You may wonder what this little word means. It is an old Greek preposition meaning from-out, ap meaning from and ek meaning out of. The word is not found in the New Testament or in the Septuagint. The word means "out of and from." It is prefixed to a few Greek verbs, and preserves its meaning there. Prefixed to louO the verb means "wash out and away," or "wash out from." With pherO it means to "Carry out from" or "carry out and away." APekrusis means "deliverance from and out of evil" With duO it means to "divest clothes" or to "renounce." That is, to cast off and from one. With lanthanomai it means to "forget" or "forget entirely." That is, the memory has slipped away from one and gone out of mind. With legomai, it means "pick out and reject," "refuse" or "disapprove." With luO it means to "release," "deliver from," "dissolve." With teinO, it means to "extend from," "spread out and from," "lengthen."

What then can be the real meaning of apekdechomai? This is the term which Mr. Sellers says means "assiduously and patiently wait it out for," as in Phil. 3:20. The simple verb dechomai is rendered in the King James version twice as accept, five times as take, and 52 times as receive. One would therefore assume that the longer verb would contain the idea of receiving also. What would "from-out-receive" signify? Would it not mean to be ready to receive someone or something out of and from somewhere? I shall therefore render its occurrences as Rotherham does, by "ardently awaiting."


Mr. Sellers is quite right to say the verb apekdechomai is not the ordinary word for "wait," as it is a composite word that says much more. Quite a good deal more, I would say. He adds, "Rotherham has tried to express its meaning by translating it 'ardently await.'" But we must observe that Rotherham has already said, "out of which a Saviour. . ." So that the full sense would be: "our commonwealth. . . . out of which. . . . we are ardently awaiting a Saviour out from it." This is clearer proof than ever that He shall come for us out of that Glorious Homeland of ours.

Mr. Sellers also says it is not his intention to prove or disprove anything concerning Phil. 3:20, as he has been convinced from the very start that no matter how you translate it, this verse has nothing to do with the question of our future home being in heaven or upon the earth.

Then he continues: "It seems strange indeed that men having been driven from every other passage that has been used to teach our future hpme will be heaven, now shut themselves up in Philippians 3:20 and summon all who disagree to an unconditional surrender. This I decline to do as I know this passage teaches nothing in regard to our future home."

I am not aware that God's Ecclesia has been completely driven to this single passage, and that any believers have shut themselves up therein. Nor do I know of anyone who has called for an unconditional surrender. But I do know that Mr. Sellers in certain matters of Greek grammar has surrendered unconditionally, and I am glad he has thus far been very honest. And now that Acts 22:25-28 has cruelly shattered Mr. Sellers' strong convictions concermng the Greek term politeuma and its verb, it is within the bounds of possibility that there may be another unconditional surrender, and that would make us all very sorry for him.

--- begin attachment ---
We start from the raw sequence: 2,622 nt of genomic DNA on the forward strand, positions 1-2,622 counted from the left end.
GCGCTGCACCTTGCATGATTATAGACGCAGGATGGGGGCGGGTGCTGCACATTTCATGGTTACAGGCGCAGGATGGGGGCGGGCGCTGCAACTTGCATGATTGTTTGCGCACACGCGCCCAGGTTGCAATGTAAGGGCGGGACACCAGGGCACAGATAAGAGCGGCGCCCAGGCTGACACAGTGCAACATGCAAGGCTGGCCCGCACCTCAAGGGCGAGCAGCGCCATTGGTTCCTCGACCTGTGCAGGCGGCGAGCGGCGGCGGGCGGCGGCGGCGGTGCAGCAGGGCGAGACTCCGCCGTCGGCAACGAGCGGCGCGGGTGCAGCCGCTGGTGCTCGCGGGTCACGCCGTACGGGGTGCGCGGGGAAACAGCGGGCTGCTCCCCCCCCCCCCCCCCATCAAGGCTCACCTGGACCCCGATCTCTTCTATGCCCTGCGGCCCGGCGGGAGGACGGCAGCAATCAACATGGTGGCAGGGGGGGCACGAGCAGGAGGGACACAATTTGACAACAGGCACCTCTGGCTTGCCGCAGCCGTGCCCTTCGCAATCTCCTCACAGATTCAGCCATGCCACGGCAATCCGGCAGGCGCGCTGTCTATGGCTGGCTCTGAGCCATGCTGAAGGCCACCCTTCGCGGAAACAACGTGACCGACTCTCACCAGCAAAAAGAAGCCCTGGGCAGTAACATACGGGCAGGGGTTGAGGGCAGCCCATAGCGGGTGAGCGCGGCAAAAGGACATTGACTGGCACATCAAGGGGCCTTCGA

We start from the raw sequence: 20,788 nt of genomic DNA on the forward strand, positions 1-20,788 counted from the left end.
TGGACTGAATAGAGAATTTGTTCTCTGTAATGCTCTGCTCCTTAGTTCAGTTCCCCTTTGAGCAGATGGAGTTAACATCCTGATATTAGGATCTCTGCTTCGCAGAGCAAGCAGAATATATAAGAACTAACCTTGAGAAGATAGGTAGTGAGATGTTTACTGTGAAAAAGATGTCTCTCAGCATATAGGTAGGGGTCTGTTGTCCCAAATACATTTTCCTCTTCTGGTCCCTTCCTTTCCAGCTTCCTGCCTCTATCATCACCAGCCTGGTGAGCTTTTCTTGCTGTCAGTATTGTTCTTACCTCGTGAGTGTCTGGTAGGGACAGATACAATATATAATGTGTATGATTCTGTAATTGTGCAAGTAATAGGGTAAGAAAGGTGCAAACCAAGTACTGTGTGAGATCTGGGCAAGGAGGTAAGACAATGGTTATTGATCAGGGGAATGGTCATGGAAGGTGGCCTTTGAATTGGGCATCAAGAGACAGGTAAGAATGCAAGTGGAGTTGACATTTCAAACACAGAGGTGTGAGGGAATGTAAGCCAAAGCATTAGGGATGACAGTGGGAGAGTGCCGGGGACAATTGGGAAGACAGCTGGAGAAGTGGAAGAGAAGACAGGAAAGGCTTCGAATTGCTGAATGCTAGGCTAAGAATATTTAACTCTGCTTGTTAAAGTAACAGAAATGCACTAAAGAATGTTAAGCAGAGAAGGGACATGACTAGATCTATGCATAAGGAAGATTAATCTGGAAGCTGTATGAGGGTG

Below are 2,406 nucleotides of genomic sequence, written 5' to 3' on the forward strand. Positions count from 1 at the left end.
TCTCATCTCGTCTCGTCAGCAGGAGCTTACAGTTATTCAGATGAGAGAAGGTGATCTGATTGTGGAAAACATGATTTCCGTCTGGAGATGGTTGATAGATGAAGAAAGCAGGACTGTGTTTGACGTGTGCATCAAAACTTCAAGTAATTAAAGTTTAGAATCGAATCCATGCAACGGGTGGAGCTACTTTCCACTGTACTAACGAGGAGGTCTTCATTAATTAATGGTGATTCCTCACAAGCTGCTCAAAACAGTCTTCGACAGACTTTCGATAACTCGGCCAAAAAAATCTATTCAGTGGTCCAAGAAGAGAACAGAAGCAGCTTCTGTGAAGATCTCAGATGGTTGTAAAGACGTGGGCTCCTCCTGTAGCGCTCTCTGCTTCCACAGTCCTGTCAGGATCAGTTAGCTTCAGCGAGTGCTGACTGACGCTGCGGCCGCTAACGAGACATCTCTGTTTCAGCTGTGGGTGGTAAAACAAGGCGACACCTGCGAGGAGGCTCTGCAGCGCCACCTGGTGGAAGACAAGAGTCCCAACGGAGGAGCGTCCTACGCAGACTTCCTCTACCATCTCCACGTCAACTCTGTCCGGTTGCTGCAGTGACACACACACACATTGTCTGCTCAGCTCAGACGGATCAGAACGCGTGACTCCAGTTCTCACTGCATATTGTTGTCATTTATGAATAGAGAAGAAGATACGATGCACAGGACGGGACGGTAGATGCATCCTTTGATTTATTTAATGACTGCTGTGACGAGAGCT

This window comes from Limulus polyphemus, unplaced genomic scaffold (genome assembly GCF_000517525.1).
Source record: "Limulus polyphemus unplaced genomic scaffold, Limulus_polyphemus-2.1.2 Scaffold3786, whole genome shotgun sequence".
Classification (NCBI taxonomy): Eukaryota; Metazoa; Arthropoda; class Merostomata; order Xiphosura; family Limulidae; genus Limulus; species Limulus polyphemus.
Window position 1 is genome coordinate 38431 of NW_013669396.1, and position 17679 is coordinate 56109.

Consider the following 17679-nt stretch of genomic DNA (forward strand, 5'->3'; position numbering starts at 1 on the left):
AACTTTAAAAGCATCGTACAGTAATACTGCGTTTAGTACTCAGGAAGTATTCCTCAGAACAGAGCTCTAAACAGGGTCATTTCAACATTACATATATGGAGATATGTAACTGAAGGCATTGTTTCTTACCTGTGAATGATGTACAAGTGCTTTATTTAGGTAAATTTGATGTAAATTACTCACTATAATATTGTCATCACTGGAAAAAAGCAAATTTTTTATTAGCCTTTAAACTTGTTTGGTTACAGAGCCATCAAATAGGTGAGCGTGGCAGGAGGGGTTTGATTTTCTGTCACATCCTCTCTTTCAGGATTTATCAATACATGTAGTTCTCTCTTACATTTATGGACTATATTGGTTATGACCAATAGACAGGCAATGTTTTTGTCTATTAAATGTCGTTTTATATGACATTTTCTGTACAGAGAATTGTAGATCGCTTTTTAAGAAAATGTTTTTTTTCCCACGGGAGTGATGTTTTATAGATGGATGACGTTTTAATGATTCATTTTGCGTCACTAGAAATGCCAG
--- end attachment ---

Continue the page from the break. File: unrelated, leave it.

Now we learn from Eph. 1:20-23 that concerning Christ, God was "rousing Him out from among dead ones, and seating Him at His right-hand in the heavenlies, over-above all principality and authority and power and lordship, and every name that is being named, not only in this age, but also in the future one; and He made subject all things under His feet, and gives Him—Head over all to the Ecclesia, which indeed, is His Body, the fulness of Him who all things in all is for Himself filling up."

It would be difficult for anyone to deny that God was in the heavenlies, with Christ at His right hand.

But Eph. 2:5-6 informs us that God "makes us alive conjointly with the Christ. . . . and conjointly rouses us up, and conjointly seats us in the heavenlies, in Christ Jesus."

It would be difficult to deny that we are, prophetically and proleptically, inhabitants of these heavenlies. For why does Paul also write in Col. 3:1, "If then, you were jointly roused with the Christ, the things above go on seeking, where the Christ is—at the right-hand of God sitting." We are not to keep in the mind earthly matters, but things above, because we died (to our earthly life) and our life is hid together with the Christ in God. And whenever the Christ should be manifested—our Life—then we also shall be manifested together with Him in glory.

In those passages, it must be admitted that it is very difficult to believe that they point to a future and new life on Earth. Indeed, should the next age be the Millennium, it might be a very difficult time for Gentiles, as Israel will be the ruling Nation, and Gentiles will have to take their orders and obey. The Law will go forth from Jerusalem.

Hebrews 11:16 seems to imply that God may already have made ready a celestial City for the Hebrews. Rev. 21:2 shews it as descending out of the heaven or sky from God, the former heaven or sky having passed away.

Why then should there not also be a celestial City and Homeland for the Body of Christ, the Church of God? It might even be in existence now.

It may be, however, that Mr. Sellers has a firm conviction that a place in the New Jerusalem awaits him. Just what is the meaning of the expression "in Christ Jesus," quoted above from Eph. 2:5-6? In Acts 17:27 Paul informed the Athenians that God "is not far from each one of us." Then in the next verse, "For in Him we live and move and are." What is here the meaning of "in Him" ? Is it not that we, being not far from God (even though we realize it not), "in union with Him live and move and are"? There is a union between us and God so long as we are alive. And when we are raised from the dead, this union will be fully realized in a manner we cannot at present attain. It is only "in Christ" that we can get to know God at all; "in union with Christ."

Thus we might understand Eph. 2:6 as saying that God "conjointly seats us in the heavenlies, in union with Christ Jesus."

All, or almost all the occurrences of the expression "in Christ Jesus" mean in union with Him, and they should be studied carefully. We are not within Christ, or inside Him. But in union with Him personally we must be.

Wm. H. Guillemard, D.D., in "Hebraisms in the Greek Testament," says of the Greek expression "in (the) Lord" (en KuriO), "This phrase, so frequently employed by Paul, but only once, in same sense, by any N.T. writer (Rev. 14:13),. is most difficult to explain, or account for, or adequately interpret." So he suggests it may mean "in the presence of," "in the sight of," as equivalent to the Hebrew letter Beth (in). Now this Hebrew word or letter is said to signify sometimes accompaniment, like the word with, or along with, as at Isaiah 8:16, "with my disciples," that is, having them present, being in union with them.

Thus Paul's common expression, "in the Lord," or "in Christ Jesus," might be a Hebraism, meaning "in union with."

Finally, let me say that Paul never once declares that the Body of Christ, the Church of God, will in the future inhabit the Earth or the New Jerusalem. If we are to be there, it is most remarkable that he never says so.

A.T. Last updated 18.10.2005